Moving again, this time our teeth chattering with the rattling of the bus: the tarmac’s over and it’s this corrugated track for the rest of the way. So I close my eyes and try to pretend I’m somewhere else but it’s not easy when there’s a woodpecker guitar at work on your leg; the faded ranges on the horizon slide monotonously past; the luminous desert still sears my eyes and my mouth is dry. Then the engine note changes to a laboured chugging, as if on a hill; we’re crossing a steep cone of angular basaltic gravel. Clumps of dark green bushes with pink flowers stud the slope and a fuzz of spiky grasses covers the hazy plains below. When the bus stops in the late afternoon, a man gets out, gathers his wife and child to his side and the rest of his chattels on his shoulder, and strides away across the sand. A long grey smudge seems to persist in the haze several miles away and I wonder why, if it’s a village by a stream, the road doesn’t go that way and save his family the walk.

 

Stopping again as the sun reddens, I awake from a daydream and go out into the oven, now cooled to moderate, and suddenly I’m the only infidel there. The driver’s leading them in prayer: a line of white-bearded Gandalfs bending their wise-lined faces to Mecca; and just behind, a separate row of women - black, shapeless bundles performing their own rak’a of submission. The men, normally looking like black-faced villains, are always gentle of countenance, even cherubic, when communicating with their God. Here’s one who looks as though he’s just slashed his grandmother, fervently kissing the Koran. Late in the night, we stop at Yakmatch, a name to remember. It seems just like the black veil over a woman when our headlights rudely illuminate it preparing for sleep. But the innkeepers are roused at the prospect of custom; one dredges potato curry from the bottom of his pot, while another prepares two alcoves in his mud walls for us to sleep in. Fawzat, thinking of lice-ridden bedding, prefers to sleep on the sand, clutching his briefcase.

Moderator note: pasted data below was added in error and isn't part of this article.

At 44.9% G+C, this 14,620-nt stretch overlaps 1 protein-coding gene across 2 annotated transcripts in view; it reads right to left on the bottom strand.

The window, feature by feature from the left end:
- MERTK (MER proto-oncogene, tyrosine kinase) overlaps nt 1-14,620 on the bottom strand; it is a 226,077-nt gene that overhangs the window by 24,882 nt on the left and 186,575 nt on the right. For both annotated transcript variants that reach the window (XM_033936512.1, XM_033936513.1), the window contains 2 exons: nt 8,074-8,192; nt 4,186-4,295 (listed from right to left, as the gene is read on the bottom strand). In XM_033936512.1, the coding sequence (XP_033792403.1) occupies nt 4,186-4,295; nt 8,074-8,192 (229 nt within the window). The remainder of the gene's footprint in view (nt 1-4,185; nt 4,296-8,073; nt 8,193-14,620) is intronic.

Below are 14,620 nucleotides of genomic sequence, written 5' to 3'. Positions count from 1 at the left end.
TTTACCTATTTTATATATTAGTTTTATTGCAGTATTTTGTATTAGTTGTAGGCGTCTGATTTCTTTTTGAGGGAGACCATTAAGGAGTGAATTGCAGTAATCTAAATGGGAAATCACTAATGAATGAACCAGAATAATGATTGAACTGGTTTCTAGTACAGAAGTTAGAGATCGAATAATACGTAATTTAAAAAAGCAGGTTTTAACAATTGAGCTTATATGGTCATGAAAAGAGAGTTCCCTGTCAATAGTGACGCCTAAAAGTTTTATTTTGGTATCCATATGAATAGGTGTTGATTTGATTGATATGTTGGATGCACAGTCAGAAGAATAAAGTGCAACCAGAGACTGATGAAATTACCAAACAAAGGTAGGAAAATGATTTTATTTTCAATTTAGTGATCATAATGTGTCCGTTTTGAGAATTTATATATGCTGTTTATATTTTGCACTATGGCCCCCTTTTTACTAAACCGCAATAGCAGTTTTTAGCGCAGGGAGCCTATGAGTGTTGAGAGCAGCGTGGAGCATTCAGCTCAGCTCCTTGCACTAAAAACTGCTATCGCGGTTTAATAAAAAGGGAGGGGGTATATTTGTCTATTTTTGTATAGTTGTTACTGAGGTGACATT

Morning, before dawn, is the sound of water being cranked from the well; the wailing of the call to prayer; the shuffle of feet in dry sand; the murmurs of prayers being recited, and then: hooting from the bus to call the travellers to their places. As the shadows evaporate, and the sun warms my back, we’re racing across a broad sand pan with a tuft of grass there, and there. Serried streams of sand grains slide over the surface as we slow to take a bend, becoming blurred streaks of light on a tawny backdrop as we pick up speed. A man on a bicycle flashes backwards, wobbling in the sandstorm of our passage. We approaching human habitation - Nokundi, the last border town before Iran. It’s just a few lines of mud houses, a radio station, customs, a railway station. “But who can live here?” exclaims Fawzat. We sit in a café in a dusty alley and take breakfast and lunch until the bus is cleared by customs. The Iranian border is still 4 hours away over grey gravel plains. It’s a dust storm outside so we cover our faces with head cloths and sleep it out. Suddenly the bus stops and everyone is scrambling to get out; we take our bags and follow. A clutter of wooden shacks marks the end of Pakistan. Our driver points to a coach standing beside a tidy concrete building on the far side of a wadi. “Autobus Zahedan”. We run over the bridge into Iran; Fawzat, myself and the man who slashed his grandmother are ushered into a concrete palace with glass doors and air-conditioning, the quarantine block. We are given stomach pills and told that Pakistan is full of disease. We must take these antibiotics to kill the germs so that we’ll enjoy our stay in Iran. I thank the man, putting the capsule under my tongue for later ejection. The coach is making roaring-to-go noises but I have to follow my passport to a little hut where the official can’t find my visa and so leaves me till last. Oh hurry, hurry, the others are in the coach and the driver’s just been in to see what the delay is about; relax, he wouldn’t go without me, not here in the patient East; my passport is being stamped; only two more stamps to go and the coach outside is revving-up; I grab my passport and rush outside. The bus has already passed the barrier, gone, in a cloud of dust.